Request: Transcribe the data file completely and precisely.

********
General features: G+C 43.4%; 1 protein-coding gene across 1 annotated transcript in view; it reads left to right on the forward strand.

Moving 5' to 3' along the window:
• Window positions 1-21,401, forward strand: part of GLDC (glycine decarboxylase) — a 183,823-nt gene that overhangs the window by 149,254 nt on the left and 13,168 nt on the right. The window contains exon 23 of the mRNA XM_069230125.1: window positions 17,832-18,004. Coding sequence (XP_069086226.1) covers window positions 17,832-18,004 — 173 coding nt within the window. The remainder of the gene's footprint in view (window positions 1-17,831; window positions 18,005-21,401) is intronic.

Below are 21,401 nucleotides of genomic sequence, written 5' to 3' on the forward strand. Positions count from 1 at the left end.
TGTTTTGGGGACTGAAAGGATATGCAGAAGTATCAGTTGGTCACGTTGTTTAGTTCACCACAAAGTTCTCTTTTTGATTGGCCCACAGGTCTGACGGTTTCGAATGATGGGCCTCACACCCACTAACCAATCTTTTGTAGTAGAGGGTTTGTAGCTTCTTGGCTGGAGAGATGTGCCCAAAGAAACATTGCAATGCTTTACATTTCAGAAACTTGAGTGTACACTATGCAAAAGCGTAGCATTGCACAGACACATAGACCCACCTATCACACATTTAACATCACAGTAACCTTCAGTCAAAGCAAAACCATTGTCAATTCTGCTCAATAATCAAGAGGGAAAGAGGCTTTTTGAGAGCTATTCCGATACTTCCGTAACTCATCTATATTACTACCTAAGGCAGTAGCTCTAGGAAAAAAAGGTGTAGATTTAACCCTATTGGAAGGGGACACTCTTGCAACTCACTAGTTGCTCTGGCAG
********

General features: G+C 43.4%; 1 protein-coding gene across 1 annotated transcript in view; it reads left to right on the forward strand.

Moving 5' to 3' along the window:
• Window positions 1-21,401, forward strand: part of GLDC (glycine decarboxylase) — a 183,823-nt gene that overhangs the window by 149,254 nt on the left and 13,168 nt on the right. The window contains exon 23 of the mRNA XM_069230125.1: window positions 17,832-18,004. Coding sequence (XP_069086226.1) covers window positions 17,832-18,004 — 173 coding nt within the window. The remainder of the gene's footprint in view (window positions 1-17,831; window positions 18,005-21,401) is intronic.

Below are 21,401 nucleotides of genomic sequence, written 5' to 3' on the forward strand. Positions count from 1 at the left end.
TGTTTTGGGGACTGAAAGGATATGCAGAAGTATCAGTTGGTCACGTTGTTTAGTTCACCACAAAGTTCTCTTTTTGATTGGCCCACAGGTCTGACGGTTTCGAATGATGGGCCTCACACCCACTAACCAATCTTTTGTAGTAGAGGGTTTGTAGCTTCTTGGCTGGAGAGATGTGCCCAAAGAAACATTGCAATGCTTTACATTTCAGAAACTTGAGTGTACACTATGCAAAAGCGTAGCATTGCACAGACACATAGACCCACCTATCACACATTTAACATCACAGTAACCTTCAGTCAAAGCAAAACCATTGTCAATTCTGCTCAATAATCAAGAGGGAAAGAGGCTTTTTGAGAGCTATTCCGATACTTCCGTAACTCATCTATATTACTACCTAAGGCAGTAGCTCTAGGAAAAAAAGGTGTAGATTTAACCCTATTGGAAGGGGACACTCTTGCAACTCACTAGTTGCTCTGGCAG